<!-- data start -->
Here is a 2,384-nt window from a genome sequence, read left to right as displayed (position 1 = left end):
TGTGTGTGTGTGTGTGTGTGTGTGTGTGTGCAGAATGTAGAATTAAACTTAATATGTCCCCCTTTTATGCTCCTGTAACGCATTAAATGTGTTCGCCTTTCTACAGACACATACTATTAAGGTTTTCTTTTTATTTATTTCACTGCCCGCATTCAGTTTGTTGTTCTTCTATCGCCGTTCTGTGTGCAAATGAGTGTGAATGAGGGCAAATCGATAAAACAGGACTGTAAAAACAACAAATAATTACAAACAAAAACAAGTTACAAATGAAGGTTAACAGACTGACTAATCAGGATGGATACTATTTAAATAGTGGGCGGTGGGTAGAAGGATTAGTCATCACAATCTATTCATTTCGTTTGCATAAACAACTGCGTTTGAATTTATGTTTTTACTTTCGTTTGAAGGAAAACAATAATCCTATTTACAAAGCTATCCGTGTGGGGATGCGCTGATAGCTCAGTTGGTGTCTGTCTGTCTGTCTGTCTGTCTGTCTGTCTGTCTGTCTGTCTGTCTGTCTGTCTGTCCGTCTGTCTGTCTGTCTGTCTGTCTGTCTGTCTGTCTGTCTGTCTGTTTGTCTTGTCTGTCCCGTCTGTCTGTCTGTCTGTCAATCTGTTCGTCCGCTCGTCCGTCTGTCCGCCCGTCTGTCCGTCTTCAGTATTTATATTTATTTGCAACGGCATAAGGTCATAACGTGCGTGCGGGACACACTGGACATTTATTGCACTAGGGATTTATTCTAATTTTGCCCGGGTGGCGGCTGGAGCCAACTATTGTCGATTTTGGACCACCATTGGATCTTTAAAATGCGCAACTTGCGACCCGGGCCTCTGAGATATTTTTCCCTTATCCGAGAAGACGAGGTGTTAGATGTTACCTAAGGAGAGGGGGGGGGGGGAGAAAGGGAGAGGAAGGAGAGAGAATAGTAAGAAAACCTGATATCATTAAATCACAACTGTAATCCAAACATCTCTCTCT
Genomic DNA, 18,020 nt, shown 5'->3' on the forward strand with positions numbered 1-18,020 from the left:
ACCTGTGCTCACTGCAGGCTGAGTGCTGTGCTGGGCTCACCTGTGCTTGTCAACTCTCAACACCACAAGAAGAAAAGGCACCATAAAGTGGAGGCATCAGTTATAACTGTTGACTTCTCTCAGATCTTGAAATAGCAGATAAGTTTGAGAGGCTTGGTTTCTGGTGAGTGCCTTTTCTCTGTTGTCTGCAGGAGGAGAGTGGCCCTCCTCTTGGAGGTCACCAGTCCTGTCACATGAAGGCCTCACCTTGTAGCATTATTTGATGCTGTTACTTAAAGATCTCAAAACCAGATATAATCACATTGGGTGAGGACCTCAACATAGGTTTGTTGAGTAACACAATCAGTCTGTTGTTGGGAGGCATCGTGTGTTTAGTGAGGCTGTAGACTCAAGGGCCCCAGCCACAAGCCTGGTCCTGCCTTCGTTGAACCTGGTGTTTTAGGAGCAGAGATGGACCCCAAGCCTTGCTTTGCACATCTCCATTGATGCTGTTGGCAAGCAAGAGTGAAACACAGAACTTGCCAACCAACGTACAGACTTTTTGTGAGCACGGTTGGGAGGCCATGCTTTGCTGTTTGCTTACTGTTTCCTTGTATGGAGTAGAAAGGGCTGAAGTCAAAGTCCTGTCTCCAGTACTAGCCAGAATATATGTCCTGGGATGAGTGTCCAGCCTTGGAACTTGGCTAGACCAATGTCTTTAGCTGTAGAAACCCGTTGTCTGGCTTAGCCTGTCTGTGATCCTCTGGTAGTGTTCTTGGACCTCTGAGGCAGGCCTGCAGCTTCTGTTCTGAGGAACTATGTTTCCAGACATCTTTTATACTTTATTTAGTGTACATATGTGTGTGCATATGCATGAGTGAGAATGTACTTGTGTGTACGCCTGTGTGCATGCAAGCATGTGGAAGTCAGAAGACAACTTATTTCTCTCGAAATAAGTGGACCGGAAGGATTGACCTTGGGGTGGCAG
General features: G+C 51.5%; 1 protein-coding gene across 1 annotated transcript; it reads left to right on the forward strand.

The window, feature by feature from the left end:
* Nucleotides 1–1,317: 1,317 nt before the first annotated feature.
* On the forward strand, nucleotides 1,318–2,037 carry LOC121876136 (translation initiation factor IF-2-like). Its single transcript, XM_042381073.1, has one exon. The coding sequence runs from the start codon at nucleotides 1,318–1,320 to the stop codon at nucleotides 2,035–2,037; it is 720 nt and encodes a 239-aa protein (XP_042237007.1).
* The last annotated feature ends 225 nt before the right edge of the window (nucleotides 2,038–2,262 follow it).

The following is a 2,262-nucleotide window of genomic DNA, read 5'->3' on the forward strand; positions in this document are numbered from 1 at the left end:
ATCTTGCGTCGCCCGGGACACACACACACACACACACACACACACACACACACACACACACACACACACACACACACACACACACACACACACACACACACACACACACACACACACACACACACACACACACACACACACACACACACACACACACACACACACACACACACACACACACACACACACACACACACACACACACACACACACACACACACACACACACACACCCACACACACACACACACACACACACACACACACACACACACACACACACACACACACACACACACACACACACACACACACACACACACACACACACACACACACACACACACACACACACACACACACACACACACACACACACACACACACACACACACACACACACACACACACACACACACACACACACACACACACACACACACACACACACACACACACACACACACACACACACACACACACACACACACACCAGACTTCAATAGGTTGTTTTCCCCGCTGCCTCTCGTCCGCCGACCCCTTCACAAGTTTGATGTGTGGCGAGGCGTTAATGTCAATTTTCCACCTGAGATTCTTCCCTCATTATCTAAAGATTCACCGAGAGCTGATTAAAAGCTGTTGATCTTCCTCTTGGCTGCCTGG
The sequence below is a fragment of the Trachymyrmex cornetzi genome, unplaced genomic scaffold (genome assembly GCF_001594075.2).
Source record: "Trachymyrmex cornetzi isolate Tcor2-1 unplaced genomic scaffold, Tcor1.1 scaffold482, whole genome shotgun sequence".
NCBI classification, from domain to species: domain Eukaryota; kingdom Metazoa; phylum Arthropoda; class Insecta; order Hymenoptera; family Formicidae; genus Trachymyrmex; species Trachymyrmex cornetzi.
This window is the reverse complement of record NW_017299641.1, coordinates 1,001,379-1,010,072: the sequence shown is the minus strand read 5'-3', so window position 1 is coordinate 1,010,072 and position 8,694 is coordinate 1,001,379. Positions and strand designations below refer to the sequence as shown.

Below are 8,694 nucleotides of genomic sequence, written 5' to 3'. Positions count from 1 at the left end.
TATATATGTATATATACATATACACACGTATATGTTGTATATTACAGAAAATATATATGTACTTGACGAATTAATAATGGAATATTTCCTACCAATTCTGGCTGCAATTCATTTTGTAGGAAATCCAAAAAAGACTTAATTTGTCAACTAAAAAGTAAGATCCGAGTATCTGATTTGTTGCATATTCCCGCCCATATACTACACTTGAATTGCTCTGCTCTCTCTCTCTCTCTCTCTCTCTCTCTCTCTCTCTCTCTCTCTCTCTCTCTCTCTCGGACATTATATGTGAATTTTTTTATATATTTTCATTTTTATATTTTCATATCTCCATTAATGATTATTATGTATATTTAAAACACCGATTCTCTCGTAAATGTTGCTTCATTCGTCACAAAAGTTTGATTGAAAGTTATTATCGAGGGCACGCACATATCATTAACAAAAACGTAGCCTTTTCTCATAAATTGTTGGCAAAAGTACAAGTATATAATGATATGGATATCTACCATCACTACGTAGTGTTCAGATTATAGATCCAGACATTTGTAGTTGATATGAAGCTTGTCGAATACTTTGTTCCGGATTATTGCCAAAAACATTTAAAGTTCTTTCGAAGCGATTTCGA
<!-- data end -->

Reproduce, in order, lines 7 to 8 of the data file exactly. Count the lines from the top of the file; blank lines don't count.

* Nucleotides 1–1,317: 1,317 nt before the first annotated feature.
* On the forward strand, nucleotides 1,318–2,037 carry LOC121876136 (translation initiation factor IF-2-like). Its single transcript, XM_042381073.1, has one exon. The coding sequence runs from the start codon at nucleotides 1,318–1,320 to the stop codon at nucleotides 2,035–2,037; it is 720 nt and encodes a 239-aa protein (XP_042237007.1).